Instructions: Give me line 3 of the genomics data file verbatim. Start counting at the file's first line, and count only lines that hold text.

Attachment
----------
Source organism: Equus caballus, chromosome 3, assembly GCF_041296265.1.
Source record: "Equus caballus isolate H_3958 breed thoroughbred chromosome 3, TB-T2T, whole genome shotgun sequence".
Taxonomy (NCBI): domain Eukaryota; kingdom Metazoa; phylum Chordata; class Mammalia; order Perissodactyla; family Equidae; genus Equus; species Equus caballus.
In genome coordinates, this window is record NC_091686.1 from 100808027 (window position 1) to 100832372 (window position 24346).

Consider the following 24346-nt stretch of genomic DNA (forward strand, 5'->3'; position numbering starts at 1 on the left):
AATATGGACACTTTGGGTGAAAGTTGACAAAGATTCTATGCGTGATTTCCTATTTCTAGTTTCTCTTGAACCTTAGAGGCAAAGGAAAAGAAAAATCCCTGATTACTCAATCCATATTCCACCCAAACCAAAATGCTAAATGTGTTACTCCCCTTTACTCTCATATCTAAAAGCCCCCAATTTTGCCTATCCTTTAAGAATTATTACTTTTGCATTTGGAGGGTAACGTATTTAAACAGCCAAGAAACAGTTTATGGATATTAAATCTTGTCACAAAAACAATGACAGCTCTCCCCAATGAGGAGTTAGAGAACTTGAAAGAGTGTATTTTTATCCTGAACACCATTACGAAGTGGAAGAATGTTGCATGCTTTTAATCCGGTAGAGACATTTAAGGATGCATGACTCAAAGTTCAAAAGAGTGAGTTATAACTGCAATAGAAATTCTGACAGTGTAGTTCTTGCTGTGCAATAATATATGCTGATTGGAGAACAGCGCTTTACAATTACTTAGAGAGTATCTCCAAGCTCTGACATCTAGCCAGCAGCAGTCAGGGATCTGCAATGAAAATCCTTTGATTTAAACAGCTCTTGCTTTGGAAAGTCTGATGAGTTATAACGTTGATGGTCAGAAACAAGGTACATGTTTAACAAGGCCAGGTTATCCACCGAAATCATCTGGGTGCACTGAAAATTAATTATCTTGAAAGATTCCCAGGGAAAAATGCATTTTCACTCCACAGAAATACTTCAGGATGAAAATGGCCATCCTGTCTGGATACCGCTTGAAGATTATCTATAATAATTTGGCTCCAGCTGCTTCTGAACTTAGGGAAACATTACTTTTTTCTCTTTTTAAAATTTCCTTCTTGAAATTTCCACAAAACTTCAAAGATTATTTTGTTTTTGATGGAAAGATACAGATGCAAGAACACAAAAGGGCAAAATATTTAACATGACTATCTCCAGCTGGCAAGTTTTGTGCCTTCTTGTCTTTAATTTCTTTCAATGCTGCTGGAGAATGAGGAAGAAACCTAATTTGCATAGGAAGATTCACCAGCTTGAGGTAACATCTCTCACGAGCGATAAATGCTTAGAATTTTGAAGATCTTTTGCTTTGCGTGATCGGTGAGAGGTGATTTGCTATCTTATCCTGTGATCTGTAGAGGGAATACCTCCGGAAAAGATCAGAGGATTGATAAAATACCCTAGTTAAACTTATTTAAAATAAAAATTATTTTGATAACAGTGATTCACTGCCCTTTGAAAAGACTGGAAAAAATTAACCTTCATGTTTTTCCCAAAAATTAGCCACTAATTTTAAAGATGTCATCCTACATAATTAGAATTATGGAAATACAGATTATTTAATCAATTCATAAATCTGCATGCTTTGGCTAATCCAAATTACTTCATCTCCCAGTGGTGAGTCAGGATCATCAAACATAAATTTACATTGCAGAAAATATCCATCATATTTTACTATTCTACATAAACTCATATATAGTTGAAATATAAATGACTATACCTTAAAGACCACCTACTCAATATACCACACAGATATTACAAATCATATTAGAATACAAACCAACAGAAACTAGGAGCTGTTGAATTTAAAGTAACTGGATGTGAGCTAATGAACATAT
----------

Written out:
Taxonomy (NCBI): domain Eukaryota; kingdom Metazoa; phylum Chordata; class Mammalia; order Perissodactyla; family Equidae; genus Equus; species Equus caballus.